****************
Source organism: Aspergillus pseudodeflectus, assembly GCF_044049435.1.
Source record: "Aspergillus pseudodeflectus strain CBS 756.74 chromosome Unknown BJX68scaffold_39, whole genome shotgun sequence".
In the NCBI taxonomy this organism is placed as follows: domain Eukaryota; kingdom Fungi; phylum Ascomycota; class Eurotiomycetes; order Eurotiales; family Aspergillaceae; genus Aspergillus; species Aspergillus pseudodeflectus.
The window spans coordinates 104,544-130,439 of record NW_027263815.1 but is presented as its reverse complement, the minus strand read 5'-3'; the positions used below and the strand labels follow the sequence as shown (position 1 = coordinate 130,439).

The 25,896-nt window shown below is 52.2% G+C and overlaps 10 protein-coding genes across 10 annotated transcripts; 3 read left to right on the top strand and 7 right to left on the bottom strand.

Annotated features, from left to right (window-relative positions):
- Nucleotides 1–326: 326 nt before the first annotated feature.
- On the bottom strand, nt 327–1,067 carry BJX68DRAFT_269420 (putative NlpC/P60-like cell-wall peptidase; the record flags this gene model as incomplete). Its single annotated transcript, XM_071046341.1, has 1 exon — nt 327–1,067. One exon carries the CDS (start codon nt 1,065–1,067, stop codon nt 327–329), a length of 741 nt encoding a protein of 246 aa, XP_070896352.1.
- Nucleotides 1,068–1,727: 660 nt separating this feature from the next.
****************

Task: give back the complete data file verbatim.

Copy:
Source organism: Aspergillus pseudodeflectus, assembly GCF_044049435.1.
Source record: "Aspergillus pseudodeflectus strain CBS 756.74 chromosome Unknown BJX68scaffold_39, whole genome shotgun sequence".
In the NCBI taxonomy this organism is placed as follows: domain Eukaryota; kingdom Fungi; phylum Ascomycota; class Eurotiomycetes; order Eurotiales; family Aspergillaceae; genus Aspergillus; species Aspergillus pseudodeflectus.
The window spans coordinates 104,544-130,439 of record NW_027263815.1 but is presented as its reverse complement, the minus strand read 5'-3'; the positions used below and the strand labels follow the sequence as shown (position 1 = coordinate 130,439).

The 25,896-nt window shown below is 52.2% G+C and overlaps 10 protein-coding genes across 10 annotated transcripts; 3 read left to right on the top strand and 7 right to left on the bottom strand.

Annotated features, from left to right (window-relative positions):
- Nucleotides 1–326: 326 nt before the first annotated feature.
- On the bottom strand, nt 327–1,067 carry BJX68DRAFT_269420 (putative NlpC/P60-like cell-wall peptidase; the record flags this gene model as incomplete). Its single annotated transcript, XM_071046341.1, has 1 exon — nt 327–1,067. One exon carries the CDS (start codon nt 1,065–1,067, stop codon nt 327–329), a length of 741 nt encoding a protein of 246 aa, XP_070896352.1.
- Nucleotides 1,068–1,727: 660 nt separating this feature from the next.